I know I’m misanthropic by nature, but I refuse to surrender completely to that line of thought. I choose to believe that most people are inherently good, like the nice couple helping me out of a ditch last friday after crashing my bike.
    And if most people are inherently good, they should be able to possess potentially dangerous objects without hurting others, right? Good theory, too bad it doesn’t fit observations all that well sometimes.

    I think the observations about gun culture are correct, there is something fundamentally wrong with the attitude towards guns and the value of life in the US. While Norway isn’t anywhere close to the US when it comes to gun density we’re still in the major league worldwide. But topics like self defense, concealed carry or “stand your ground” are almost a taboo within the community, we own guns for hunting and sporting, nothing else. We’re not allowed concealed carry or even storing loaded guns in the home, gun safes are mandatory. And few would like to have it any other way, just as we prefer our police to be unarmed.

    At the same time I do understand why people are so opposed to gun control, even when it’s so obviously sensible and in everybody’s best interest. Because once you start regulating something it never stops. You can start by banning pure military assault rifles, makes perfect sense, right? Nobody needs a full automatic battle rifle. Problem is, sooner or later the bureaucrats run out of sensible things to regulate, but that doesn’t stop them from regulating. So now they’re regulating guns that might resemble such guns, regardless of the actual properties.

  72. Anri says

    Dalillama, Schmott Guy @ 46:

    I’m not exactly sure that’s what Heinlein meant when he said ‘polite’, and pretty sure it’s not what I meant either, but point tanken.
    And interesting.
    And obvious, had I stopped to think about it. Thanks!

  73. Anri says

    was @ 61:

    Knives, well first of all I would be surprised if one of you didn’t own a knife. There very useful in the kitchen and are necessary for eating certain types of food. So could we ever actually litigate against ownership of these, no. They are a tool and I didn’t bring them up to say that taking guns away doesn’t change anything. You can use a hammer, wrench, screw driver, baseball bat, and many other convenient and legal items as improvised weapons to kill as well. So if a person is determined to kill they have options that don’t involve a gun.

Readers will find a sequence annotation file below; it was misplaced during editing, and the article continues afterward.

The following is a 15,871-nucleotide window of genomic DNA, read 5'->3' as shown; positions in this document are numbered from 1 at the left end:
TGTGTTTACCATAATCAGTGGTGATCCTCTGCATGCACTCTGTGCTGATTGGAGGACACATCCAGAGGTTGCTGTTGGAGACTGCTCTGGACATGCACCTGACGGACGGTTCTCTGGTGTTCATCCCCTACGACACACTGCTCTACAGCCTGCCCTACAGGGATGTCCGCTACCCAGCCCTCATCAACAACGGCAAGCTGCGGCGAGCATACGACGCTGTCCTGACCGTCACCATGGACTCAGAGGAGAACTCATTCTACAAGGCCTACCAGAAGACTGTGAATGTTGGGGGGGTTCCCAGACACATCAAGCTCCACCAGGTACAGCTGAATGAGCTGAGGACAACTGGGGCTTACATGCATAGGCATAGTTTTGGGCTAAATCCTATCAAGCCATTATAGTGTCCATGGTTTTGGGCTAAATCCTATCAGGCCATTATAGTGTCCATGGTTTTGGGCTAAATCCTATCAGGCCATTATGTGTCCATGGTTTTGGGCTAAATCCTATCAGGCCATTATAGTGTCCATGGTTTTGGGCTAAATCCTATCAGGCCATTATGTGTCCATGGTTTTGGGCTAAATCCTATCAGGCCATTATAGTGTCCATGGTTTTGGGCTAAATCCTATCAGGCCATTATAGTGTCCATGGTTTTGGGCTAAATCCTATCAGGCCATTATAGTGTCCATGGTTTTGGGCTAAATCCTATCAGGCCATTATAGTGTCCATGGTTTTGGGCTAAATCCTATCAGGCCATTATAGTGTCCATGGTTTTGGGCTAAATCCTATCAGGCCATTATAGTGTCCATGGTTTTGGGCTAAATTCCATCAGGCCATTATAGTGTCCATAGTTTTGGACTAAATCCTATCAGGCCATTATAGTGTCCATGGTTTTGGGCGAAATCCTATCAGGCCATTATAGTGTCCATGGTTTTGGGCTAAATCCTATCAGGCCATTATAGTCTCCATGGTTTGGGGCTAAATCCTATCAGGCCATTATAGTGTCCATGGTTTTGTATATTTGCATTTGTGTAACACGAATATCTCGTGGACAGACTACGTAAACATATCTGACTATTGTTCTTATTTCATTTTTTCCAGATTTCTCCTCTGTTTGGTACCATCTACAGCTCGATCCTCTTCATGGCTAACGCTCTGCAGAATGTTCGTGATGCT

If you honestly can’t see the difference in homicide effectiveness between a firearm and other tools, you must be baffled as to why modern armies carry firearms as opposed to far cheaper, simpler, sturdier and more portable knives.

    If you do understand why military forces carry firearms, then you do understand the difference, and are being dishonest when you pretend you don’t.

    Which is it?

    (Note: Of course you don’t have to answer publicly. But you might want to at least answer that question in your own head – given that it’s basic to the discussion – before entering the discussion again.)

  74. Nick Gotts says

    Erlend Meyer,

    I cannot help cringe when I see people call guns evil or “made for killing”.

    No-one in this thread has called guns “evil”, and it’s simple fact that they are made for killing, so WTF are you cringing about, numpty?

    Because once you start regulating something it never stops.

    There used to be a law in England that you must not play games outside your parish on a Sunday. Now you can play games in any parish. on any day. You’re full of shit.

  75. says

    Wow I am actually quite surprised but not shocked that so many accuse me of equating knives equal to guns. As far as a weapon you can kill with, yes, but that doesn’t mean if guns were removed deaths would stay the same. I actually agree that guns in general make killing easy, you don’t need a lot of skill to kill someone efficiently.